PARIS — Among topics addressed by this year’s round of Kering Foundation awards is one of the crucial issues laid bare by the #MeToo movement: What can be done to prevent male perpetrators from harming women?
Reaching across three continents, and sifting through 180 applicants, the Kering Foundation has chosen seven winners for its biannual awards for social entrepreneurs fighting violence against women, to be handed out at a ceremony here on Tuesday evening.
Now in its 10th year, the foundation is adding a six-month incubation program with a social innovation specialist to the financial awards, which range from 5,000 euros to 10,000 euros. Winners also enter a two-year mentorship program.
Mauro Antonio Vargas Urías, who founded Mexico-based non-governmental organization Gendes, is the first example of a Kering foundation winner working with men on the topic of “healthy masculinity.”
“We use the magic of listening and understanding to confront men, so they can acknowledge their mistakes, get in touch with their feelings and change their behaviors,” he said in a statement.
Céline Bonnaire, executive director of the Kering Foundation, said it was key to work on the origins of violence.
“The [Gendes] approach is to work with male perpetrators and to deconstruct what Americans are calling toxic masculinity at its roots. We truly believe that working with young men is something extremely important to tackle the subject in a different manner and have an impact,” she said.
Bonnaire, who has managed the foundation from its establishment in 2008, said the choice of mission was clear from the start. With women accounting for 60 percent of the group’s employees and 80 percent of its customers, executives decided to tackle another statistic: the fact that one in three women around the word are victims of violence.
“This is all taken for granted today, but in 2006 and 2007, it was completely taboo — very little was said about violence against women and even less about the fact that this affects all cultures and all nationalities,” she said.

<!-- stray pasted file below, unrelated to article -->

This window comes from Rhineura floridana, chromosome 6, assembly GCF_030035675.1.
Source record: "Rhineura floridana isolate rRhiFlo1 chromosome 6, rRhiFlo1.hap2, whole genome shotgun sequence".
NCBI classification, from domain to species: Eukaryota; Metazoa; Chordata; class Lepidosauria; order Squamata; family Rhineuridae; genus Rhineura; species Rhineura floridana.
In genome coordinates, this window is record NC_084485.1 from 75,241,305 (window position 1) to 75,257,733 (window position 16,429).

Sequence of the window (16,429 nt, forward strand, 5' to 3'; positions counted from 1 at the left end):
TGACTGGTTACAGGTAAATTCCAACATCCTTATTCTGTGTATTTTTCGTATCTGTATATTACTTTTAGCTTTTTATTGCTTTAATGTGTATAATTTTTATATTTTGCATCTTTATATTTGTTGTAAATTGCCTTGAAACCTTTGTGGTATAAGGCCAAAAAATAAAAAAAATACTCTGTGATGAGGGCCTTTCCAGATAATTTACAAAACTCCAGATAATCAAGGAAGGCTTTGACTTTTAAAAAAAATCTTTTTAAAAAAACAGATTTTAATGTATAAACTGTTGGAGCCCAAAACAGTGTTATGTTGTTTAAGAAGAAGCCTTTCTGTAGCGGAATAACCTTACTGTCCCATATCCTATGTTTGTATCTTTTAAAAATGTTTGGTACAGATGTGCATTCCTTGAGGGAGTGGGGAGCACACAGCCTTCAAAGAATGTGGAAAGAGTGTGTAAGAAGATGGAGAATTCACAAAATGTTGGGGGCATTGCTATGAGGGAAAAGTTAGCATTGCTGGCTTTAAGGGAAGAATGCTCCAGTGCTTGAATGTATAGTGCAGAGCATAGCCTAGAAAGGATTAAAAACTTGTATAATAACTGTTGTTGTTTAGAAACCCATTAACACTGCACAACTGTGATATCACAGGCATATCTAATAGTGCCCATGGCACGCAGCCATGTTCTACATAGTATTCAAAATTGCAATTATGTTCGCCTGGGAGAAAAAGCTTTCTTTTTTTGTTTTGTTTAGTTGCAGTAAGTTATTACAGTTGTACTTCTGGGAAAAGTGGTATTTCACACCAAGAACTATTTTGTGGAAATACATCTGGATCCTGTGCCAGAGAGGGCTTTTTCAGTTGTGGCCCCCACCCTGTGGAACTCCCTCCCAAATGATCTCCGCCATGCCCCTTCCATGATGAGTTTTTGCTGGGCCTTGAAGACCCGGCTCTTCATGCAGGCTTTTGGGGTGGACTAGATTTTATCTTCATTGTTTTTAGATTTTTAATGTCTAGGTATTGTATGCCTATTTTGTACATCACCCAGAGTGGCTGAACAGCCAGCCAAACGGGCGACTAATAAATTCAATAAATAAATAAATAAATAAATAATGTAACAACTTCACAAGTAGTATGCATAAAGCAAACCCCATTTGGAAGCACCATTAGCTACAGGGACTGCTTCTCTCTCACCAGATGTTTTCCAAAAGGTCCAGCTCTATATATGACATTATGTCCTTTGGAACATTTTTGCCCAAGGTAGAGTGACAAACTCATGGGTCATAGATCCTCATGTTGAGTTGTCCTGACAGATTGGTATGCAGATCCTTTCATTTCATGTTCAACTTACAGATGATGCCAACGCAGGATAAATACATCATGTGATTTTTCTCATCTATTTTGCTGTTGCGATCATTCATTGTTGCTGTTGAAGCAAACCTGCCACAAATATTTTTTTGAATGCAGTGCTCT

Kering chairman and chief executive officer François-Henri Pinault wanted to use the group’s stature to tackle such taboos, noted Bonnaire.
In the past five years, the foundation has been focusing on the three continents and six countries where the majority of the group is present, with specific themes for each region.
In the Americas, the emphasis is on sexual violence; in Western Europe, on harmful traditional practices like female genital mutilation, and in Asia, on domestic violence. The foundation works with local NGOs on the topics, and has also carried out campaigns with its employees through training sessions worldwide.
In addition to Gendes, this round of prize winners are Jessica Ladd, who set up Callisto, a web site for reporting sexual assault on American university campuses; Li Ying, a lawyer who founded Yuanzhong, a support center for survivors; Hera Hussain, with an open resource project called Chayn that assists women looking for help; Barbara Spezini, founder of Colori Vivi, which supports refugee women by teaching them tailoring skills; Marie Reverchon, who set up Du Pain et Des Roses, teaching refugee women florist skills, and Run, founded by Virginie Goethals, providing physical exercise programs to refugees and asylum seekers.
Hussain noted the prize will bolster the legitimacy of volunteer-run Chayn and provide development assistance for its chatbot service.
“It’s very difficult to build technical projects like this unless you have dedicated funding and support for it, which is what this prize has allowed us to do,” she noted.
The U.K.-educated Pakistani national started Chayn after helping two friends escape from abusive marriages, an experience that taught her how hard it can be to access information.
“The resources you would find were not user-centric — they were very difficult and overwhelming,” she noted. A U.K.-based survivor noted that it took 15 clicks to find a local refuge. For someone with just five minutes to seek help, that’s at least 10 clicks too many, Hussain added.
That’s where the chatbot steps in, attempting to understand and clarify what women are saying.
The open-source project counts 400 volunteers from more than 15 countries. Illustrating the need for local expertise, Hussain noted the organization discovered frequent use of the word “narcissist” in survivors’ forums by women describing their partners in the U.S.
“This led us to work on making sure our chatbot understands that — when they use the word narcissist, they’re talking about abuse,” she noted.